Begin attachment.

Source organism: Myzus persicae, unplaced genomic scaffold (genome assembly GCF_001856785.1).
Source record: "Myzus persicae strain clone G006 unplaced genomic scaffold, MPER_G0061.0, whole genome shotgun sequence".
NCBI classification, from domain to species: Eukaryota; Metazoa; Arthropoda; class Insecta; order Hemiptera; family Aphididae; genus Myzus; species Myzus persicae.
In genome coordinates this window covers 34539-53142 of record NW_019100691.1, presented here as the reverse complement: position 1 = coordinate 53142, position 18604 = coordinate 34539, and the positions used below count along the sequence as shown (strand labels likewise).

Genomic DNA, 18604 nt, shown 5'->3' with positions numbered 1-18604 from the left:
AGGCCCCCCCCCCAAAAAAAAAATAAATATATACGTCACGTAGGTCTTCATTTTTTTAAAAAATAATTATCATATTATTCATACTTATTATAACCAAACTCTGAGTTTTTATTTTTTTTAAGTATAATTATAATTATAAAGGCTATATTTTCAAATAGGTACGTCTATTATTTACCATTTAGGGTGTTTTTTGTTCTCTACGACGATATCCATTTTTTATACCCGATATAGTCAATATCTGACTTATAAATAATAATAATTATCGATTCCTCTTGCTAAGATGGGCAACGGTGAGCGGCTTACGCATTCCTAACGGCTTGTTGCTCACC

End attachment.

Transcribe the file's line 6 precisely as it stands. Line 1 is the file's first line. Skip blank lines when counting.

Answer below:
AGGCCCCCCCCCCAAAAAAAAAATAAATATATACGTCACGTAGGTCTTCATTTTTTTAAAAAATAATTATCATATTATTCATACTTATTATAACCAAACTCTGAGTTTTTATTTTTTTTAAGTATAATTATAATTATAAAGGCTATATTTTCAAATAGGTACGTCTATTATTTACCATTTAGGGTGTTTTTTGTTCTCTACGACGATATCCATTTTTTATACCCGATATAGTCAATATCTGACTTATAAATAATAATAATTATCGATTCCTCTTGCTAAGATGGGCAACGGTGAGCGGCTTACGCATTCCTAACGGCTTGTTGCTCACC